“Yala umo, yala umo” shouts 28-year old Assad, the uncle of the children on the mother's side, calling everyone to get ready.

In five minutes, all the 11 members of the group are already in their seats. But there are still three vacant seats on the bus, and it cannot continue the trip until all the seats are occupied. The waiting goes on.

Sitting in front of me, the former soldier who colors his sentences with the word "fucking" plays with Mohammad, smiling. Then, he tells me that he has a bullet lodged in his leg. And that he has"three Army stars." He carries the war in his body. And he doesn't want to talk about it. The ex-soldier says he has no feelings, that he doesn’t feel anything. Like everyone else, he wants to forget about the past. And study psychology in Germany. To pass the time, he goes back to my Arabic lessons, asking the questions he taught me on the sidewalk hours before: what is your name, how old are you, where are you from. We invert the game and I ask him his name in Arabic "Ma hwa Asmak?" Then he finally reveals his identity. The soldier with no feelings is called Ammar.

Darkness on the border

At 1:46 p.m., the bus leaves to a seven-hour journey to the Macedonian border. Most of the people in the group fall sleep, exhausted. Mohamed, the former marathon runner from Iraq, says he feels tired but can't get his eyes closed. First, he was nervous because of the crossing. Then, he was afraid someone would steal something from the tents. After that, the ship was rocking way too much. And right now, the passenger in the back seat won't stop talking. Plus, the passenger has a cellphone that keeps making bird sounds.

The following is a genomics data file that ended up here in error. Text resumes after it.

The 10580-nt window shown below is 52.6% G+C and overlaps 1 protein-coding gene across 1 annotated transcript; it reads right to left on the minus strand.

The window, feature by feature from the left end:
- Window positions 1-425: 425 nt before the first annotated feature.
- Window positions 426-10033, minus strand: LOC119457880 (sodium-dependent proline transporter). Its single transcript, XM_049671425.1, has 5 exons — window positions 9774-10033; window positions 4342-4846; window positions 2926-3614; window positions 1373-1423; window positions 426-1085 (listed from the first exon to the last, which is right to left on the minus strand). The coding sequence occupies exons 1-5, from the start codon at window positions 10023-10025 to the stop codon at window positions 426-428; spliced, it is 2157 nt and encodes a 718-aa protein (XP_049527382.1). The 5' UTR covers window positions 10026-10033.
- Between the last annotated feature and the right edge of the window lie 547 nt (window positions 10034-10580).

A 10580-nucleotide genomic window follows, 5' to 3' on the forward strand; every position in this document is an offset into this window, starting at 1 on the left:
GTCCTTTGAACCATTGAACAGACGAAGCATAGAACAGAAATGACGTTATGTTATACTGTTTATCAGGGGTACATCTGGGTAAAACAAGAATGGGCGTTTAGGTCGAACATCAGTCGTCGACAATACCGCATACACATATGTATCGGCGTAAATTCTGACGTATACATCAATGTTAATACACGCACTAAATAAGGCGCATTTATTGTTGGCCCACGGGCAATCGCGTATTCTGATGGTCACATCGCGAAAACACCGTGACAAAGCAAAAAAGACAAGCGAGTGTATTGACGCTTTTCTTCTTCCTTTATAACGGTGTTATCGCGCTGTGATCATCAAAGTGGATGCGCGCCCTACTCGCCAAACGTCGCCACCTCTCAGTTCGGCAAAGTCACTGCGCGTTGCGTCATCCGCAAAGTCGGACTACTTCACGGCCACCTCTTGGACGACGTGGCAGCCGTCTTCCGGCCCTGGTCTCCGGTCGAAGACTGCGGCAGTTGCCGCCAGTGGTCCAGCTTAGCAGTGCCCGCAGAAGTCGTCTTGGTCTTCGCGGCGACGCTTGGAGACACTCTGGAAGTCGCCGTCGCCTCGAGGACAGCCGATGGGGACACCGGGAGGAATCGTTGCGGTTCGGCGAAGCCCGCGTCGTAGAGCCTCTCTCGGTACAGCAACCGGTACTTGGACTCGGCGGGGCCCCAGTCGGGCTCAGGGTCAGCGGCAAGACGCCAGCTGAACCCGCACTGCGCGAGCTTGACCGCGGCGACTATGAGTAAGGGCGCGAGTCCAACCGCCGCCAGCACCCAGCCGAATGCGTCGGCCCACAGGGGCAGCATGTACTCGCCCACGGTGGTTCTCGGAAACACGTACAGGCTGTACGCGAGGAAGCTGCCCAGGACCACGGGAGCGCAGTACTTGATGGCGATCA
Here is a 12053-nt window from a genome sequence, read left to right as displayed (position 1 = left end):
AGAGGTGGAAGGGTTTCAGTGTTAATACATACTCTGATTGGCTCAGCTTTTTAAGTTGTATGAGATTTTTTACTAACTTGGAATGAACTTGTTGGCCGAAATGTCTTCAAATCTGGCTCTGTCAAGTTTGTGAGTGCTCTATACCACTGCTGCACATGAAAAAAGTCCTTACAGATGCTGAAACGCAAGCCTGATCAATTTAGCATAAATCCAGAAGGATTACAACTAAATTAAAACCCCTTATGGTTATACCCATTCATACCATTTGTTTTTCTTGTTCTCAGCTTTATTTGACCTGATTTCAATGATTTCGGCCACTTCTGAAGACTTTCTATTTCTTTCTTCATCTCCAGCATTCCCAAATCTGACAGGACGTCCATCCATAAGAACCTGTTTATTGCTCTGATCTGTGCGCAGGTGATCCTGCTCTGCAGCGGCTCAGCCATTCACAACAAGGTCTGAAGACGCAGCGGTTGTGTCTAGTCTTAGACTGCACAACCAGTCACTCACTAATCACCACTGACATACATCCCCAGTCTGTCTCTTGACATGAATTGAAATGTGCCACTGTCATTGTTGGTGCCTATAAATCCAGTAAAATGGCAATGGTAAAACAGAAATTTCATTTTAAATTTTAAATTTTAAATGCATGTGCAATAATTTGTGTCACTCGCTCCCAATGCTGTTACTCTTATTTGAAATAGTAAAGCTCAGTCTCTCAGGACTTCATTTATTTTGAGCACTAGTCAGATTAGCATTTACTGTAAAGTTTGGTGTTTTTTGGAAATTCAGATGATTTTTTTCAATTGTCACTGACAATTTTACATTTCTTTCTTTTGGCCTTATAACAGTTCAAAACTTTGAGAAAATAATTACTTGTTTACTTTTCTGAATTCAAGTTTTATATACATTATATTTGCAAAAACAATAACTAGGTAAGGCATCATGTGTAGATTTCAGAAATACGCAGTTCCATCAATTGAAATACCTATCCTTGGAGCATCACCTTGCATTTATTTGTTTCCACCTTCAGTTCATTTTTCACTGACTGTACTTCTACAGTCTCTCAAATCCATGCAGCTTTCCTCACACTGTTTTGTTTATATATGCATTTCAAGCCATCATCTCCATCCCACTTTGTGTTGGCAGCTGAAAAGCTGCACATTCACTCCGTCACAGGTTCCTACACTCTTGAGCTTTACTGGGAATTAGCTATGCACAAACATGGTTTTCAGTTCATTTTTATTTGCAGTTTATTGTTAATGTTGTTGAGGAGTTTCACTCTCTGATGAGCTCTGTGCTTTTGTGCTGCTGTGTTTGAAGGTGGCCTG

”It's been eight days since I had a good night of sleep. I wish I could be on a beach, having a cold drink.” he says.

Wakefully, he looks at the mountains through the window, foretelling a new path.

“They are so beautiful. I want to study nature.” he says, thinking about getting a degree in Geology in the future.

After a seven hour trip, the bus is nearing the border with Macedonia. At 9:50 pm, Ghazi puts the shoes on the children, preparing them for the hike which is about to happen. At a 10 minute distance from the point of arrival, the border between Greece and Macedonia, an outcry can be heard inside the bus. One of the travelers doesn't have his documents. A new roll call is made amid heated arguments. The atmosphere is tense once again.

Shortly after 10:00 pm, the bus pulls over to a dark shoulder. The tour reaches the first boundary. Everyone steps out of the bus in an apprehensive mood. A few weeks before, Macedonian security forces had fired grenades and tear gas to disperse migrants. The confrontation happened shortly after the country had declared state of emergency following the massive influx of refugees to its borders.

The uncertainty about what awaits the group on this night tenses up the beginning of the journey, paced by the sound of steps on the gravel underneath the tracks.